All of this reminds me of Frank Chimero’s excellent talk on why it’s important to do things the long, hard, stupid way (sadly the talk video seems to be gone from the internet, but you can still read the transcript). Our goal for ourselves shouldn’t be ease and seamlessness. It should be growth and betterment, and that only happens when there is appropriate friction and struggle. I think Cal Newport sums it up really well when he says, “there is no avoiding the deliberate strain of real improvement.”
💡 For more on this topic and how it relates to software in particular, see Clive Thompson’s We Need Software to Help Us Slow Down, Not Speed Up, Jesse Weaver’s The Value of Inconvenient Design, and Nicholas Carr’s Against frictionlessness.
I suspect this is going to make some people really mad, but here goes:
Except in extraordinary situations, Dark Mode is not easy on the eyes, in any way. The human eyes and brain prefer dark-on-light, and reversing that forces them to work harder to read text, parse controls, and comprehend what you’re seeing.
Vicki Boykis, who writes one of my favorite new newsletters called Normcore Tech, reflects on public and private technology spaces:
Railroad stations are liminal spaces, physical places that are places of transition as opposed to places of purpose (i.e. home, work, coffee shops, etc.). You’re not entirely in one place, but not entirely in the next. As such, they’re places of immense ambiguity for humans, where the rules might not necessarily apply. At train stations, surrounded by strangers, people became relaxed and told jokes that they probably wouldn’t tell at work or at home, knowing they might never see these people again.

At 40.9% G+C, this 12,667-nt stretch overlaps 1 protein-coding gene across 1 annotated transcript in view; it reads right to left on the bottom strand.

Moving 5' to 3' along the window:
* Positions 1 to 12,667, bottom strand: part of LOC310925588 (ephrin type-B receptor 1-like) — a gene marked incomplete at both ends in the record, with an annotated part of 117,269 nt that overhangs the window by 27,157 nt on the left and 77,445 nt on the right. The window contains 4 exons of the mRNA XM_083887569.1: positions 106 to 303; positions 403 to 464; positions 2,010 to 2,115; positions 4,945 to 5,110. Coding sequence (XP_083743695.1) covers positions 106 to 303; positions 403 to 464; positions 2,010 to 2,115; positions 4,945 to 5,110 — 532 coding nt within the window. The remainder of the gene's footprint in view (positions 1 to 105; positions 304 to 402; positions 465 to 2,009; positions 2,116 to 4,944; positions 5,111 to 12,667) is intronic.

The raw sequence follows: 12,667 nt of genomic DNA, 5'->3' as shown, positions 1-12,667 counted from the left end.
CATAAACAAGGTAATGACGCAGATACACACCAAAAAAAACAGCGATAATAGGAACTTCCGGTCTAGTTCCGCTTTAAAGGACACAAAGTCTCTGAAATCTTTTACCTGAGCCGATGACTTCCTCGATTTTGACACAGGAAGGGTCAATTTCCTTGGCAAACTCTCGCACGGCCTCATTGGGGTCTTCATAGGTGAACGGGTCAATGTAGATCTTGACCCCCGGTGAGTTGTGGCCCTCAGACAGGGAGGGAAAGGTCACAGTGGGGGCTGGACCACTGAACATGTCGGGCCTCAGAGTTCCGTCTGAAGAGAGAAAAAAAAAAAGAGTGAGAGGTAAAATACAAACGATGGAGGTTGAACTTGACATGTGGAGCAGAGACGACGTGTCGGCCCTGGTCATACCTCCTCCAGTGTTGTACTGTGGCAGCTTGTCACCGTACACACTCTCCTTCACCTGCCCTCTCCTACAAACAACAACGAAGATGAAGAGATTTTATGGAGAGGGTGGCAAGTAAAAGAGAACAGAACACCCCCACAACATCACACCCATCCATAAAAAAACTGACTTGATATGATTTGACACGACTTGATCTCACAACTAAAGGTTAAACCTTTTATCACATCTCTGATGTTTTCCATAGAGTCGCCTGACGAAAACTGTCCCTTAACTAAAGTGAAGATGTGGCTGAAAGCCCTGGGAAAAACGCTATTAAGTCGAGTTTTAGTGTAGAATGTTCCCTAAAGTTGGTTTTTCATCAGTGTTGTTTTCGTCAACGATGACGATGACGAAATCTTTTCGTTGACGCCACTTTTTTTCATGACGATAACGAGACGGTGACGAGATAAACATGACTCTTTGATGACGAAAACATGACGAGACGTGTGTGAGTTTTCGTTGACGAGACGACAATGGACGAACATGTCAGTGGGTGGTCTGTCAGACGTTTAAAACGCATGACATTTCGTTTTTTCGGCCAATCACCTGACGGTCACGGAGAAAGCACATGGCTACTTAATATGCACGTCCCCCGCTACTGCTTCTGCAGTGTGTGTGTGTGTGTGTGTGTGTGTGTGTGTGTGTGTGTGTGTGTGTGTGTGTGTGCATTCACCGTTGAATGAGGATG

Anyway, how this relates to tech today is that we have a ton of liminal places popping up that we haven’t defined as such, and, as a result, we have a problem of not knowing how to deal with them.
As someone who has spent way too much time manually editing files with Music Tag Editor, this article was pretty painful to read. It’s also the reason why I subscribe to Roon — the only software I’ve found that comes even remotely close to bringing the experience of physical media to digital music.
Grocers have added all sorts of new products and services in recent years, but they're not examining the fundamental ways shoppers use — and want to use — their stores.
Here's an interesting bit of lateral product thinking. The two companies get together to suggest pilgrimages to uncover family histories in people’s home cities, towns, and countries.
Random things I like
🛋 IKEA recreated a few famous TV living rooms using only their own furniture. Can you name all of them?
🌍 Ok, how many of these do you remember? Before Netscape: The forgotten Web browsers of the early 1990s.
☎️ Isaac Smith is ditching his smartphone, and wrote a really interesting post about the decision.
😂 An Illustrated Guide to Everyone I Blocked on Twitter is really funny.